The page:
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State of the Oscar Race, Reading the Oscar Nominees Lunch Tea Leaves (VIDEO)

Photo of Anne Thompson By Anne Thompson | Thompson on Hollywood February 8, 2013 at 3:32PM

As of Friday, February 8, Academy members can vote for the Oscars, right up to February 19. Many have already received their paper ballots, and three have anonymously revealed their votes to the LA Times. All they reveal is that this year, more than most, the race is wide open and hard to call. "It's the best collection of movies in 90 years," says Harvey Weinstein...
Frank Marshall
Frank Marshall

Meanwhile Steven Spielberg's blockbuster "Lincoln," with the most nominations, 12, is seen as the establishment contender, as its rivals strive to portray it as boring and educationally historic. Daniel Day-Lewis, who was felled by flu and didn't make the lunch, and Tony Kushner are seen as locks for best actor and adapted screenplay. But picture and director? Lionsgate motion picture exec Rob Friedman warned a group of us that the Oscars are still "wide open."

Producer and tweeter Frank Marshall (@ledoctor) makes a good DJ. He was spinning discs at the Beverly Hilton on Monday as his wife Kathleen Kennedy, new CEO of Lucasfilm and producer of "Lincoln," worked the room. She was the first one called to line up for the annual nominees photo (which also included honorary awardees this year) and Spielberg was the last.

And the Academy also abandoned the press lottery, Academy chief Dawn Hudson said, so they could put media folks with like-minded nominees. They seemed to think I'd rather talk to sound mixers and animation directors and indie producers than celebs. OK-- they might be right.

Helen Hunt
Helen Hunt

"The Gatekeepers" is moving up in the documentary Oscar race. Sony Pictures' Classics is in the happy position of having the two frontrunners in the doc category, as "Searching for Sugar Man" keeps winning awards. But their recent release, Dror Moreh's "The Gatekeepers," featuring interviews with the five heads of Israel's security arm Shin Bet, is knocking audiences' and Academy voters' socks off. They're getting all five doc screeners in the mail, so they can all vote this year (along with the animated and live action shorts). "All five films are magnificent," admitted Barker at the Academy lunch.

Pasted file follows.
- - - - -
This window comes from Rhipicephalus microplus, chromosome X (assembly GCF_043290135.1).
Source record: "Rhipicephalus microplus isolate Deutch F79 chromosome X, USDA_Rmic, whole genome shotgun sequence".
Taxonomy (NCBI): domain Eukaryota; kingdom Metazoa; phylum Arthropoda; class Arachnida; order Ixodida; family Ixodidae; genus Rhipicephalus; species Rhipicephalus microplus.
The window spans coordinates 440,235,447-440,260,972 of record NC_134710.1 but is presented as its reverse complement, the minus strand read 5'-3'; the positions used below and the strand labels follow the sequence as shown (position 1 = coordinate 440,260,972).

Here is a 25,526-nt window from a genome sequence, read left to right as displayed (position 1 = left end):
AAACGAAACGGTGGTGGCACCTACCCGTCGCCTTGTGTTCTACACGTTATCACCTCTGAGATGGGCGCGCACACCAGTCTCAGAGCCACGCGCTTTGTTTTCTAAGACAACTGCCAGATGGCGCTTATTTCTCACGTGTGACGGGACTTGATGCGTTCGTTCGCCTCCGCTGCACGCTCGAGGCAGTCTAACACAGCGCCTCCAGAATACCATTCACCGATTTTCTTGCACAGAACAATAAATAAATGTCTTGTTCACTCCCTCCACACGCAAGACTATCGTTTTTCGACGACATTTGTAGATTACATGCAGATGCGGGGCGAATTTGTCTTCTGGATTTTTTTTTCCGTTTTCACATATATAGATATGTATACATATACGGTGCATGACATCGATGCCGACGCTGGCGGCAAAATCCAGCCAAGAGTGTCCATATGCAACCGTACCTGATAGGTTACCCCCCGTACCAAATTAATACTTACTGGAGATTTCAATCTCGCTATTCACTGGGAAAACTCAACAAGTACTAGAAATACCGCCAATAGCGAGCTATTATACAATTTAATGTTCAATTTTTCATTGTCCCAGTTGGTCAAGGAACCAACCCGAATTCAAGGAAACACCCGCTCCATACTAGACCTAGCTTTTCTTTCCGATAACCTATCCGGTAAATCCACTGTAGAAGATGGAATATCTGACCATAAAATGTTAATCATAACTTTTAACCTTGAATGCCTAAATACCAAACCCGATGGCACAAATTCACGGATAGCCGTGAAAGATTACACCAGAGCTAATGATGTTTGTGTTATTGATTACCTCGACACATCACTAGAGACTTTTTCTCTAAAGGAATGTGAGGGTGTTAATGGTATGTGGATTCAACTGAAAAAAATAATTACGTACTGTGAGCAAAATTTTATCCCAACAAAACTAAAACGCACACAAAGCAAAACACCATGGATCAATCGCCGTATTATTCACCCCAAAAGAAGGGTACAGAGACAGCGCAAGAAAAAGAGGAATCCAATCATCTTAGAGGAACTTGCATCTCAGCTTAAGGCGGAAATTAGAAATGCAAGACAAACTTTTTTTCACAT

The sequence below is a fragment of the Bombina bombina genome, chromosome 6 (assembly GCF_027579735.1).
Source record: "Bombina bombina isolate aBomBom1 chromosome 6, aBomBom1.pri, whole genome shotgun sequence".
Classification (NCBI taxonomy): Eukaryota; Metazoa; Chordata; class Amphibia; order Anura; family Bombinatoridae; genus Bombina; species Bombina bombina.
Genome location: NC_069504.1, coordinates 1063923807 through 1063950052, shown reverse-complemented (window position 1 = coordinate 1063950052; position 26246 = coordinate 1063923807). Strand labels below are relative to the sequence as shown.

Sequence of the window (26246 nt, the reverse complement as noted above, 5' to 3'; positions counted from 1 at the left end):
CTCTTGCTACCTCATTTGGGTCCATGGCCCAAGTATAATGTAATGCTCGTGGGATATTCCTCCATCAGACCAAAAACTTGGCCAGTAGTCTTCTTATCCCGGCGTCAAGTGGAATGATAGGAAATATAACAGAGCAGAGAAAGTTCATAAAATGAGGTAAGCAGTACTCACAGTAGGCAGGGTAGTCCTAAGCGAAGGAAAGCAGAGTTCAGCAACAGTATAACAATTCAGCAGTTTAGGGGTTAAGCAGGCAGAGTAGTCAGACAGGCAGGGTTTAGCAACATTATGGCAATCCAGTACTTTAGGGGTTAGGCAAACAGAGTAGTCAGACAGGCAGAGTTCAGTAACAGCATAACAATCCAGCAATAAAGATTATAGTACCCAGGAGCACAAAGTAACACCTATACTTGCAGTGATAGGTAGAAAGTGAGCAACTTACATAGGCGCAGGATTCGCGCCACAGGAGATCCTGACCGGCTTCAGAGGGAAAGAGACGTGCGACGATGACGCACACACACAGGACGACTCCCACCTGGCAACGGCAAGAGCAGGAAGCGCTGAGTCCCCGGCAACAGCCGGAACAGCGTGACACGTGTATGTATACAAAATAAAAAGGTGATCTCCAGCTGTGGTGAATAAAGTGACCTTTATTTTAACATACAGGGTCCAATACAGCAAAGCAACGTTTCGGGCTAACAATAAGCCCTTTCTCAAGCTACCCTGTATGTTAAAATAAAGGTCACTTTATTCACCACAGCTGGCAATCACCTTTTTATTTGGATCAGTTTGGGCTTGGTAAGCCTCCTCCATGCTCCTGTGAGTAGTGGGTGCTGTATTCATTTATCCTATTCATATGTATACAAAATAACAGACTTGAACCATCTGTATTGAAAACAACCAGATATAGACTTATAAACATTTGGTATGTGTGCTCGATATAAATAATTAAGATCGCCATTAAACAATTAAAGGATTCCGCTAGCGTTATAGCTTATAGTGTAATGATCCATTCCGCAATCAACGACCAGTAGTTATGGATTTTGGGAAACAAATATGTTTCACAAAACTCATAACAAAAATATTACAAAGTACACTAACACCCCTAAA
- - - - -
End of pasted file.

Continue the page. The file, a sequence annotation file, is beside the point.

Why are so many docs so good these days? Most agree that all fifteen of the shortlisted nominees were terrific. "There are two things going on," Barker replied. "On a technical level documentarians like Dror and Malik are making docs for movie theaters, that work in theaters best, and also work on TV and DVD. These five docs are made to be seen in movie theaters, which elevates them. And due to current events and global politics, documentaries are becoming so much more important to the public."

Indeed. "The Gatekeepers" seems to be having an impact in Israel. "We got the Oscar nomination on the Thursday, then we opened in a few arthouse cinemas," said Moreh. "We're now in 15, the numbers are amazing, but more important, a major commentator after the election was asked the reasons why Netanyahu fell from what was predicted, and he gave as his number one reason: 'The Gatekeepers.'"

Those super-high heels hurt. After the lunch, Helen Hunt ("The Sessions") stood leaning against the Hilton ballroom door as she waited to get word that her car was ready outside. She has flip flops in the car, she admitted, that she can slip on the second she's out of the public eye.

Our report on the Oscar Luncheon nominees meeting the press is here:

The global Oscar telecast is Sunday, February 24.

This article is related to: Awards, Awards, Oscars, Denzel Washington, Jennifer Lawrence

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Born and raised in Manhattan, Anne Thompson grew up going to the Thalia and The New Yorker and wound up at grad Cinema Studies at NYU. She worked at United Artists and Film Comment before heading west as that magazine's west coast editor. She wrote for the LA Weekly, Sight and Sound, Empire, The New York Times and Entertainment Weekly before serving as West Coast Editor of Premiere. She wrote for The Washington Post, The London Observer, Wired, More, and Vanity Fair, and did staff stints at The Hollywood Reporter and Variety. She eventually took her blog Thompson on Hollywood to Indiewire. She taught film criticism at USC Critical Studies, and continues to host the fall semester of “Sneak Previews” for UCLA Extension.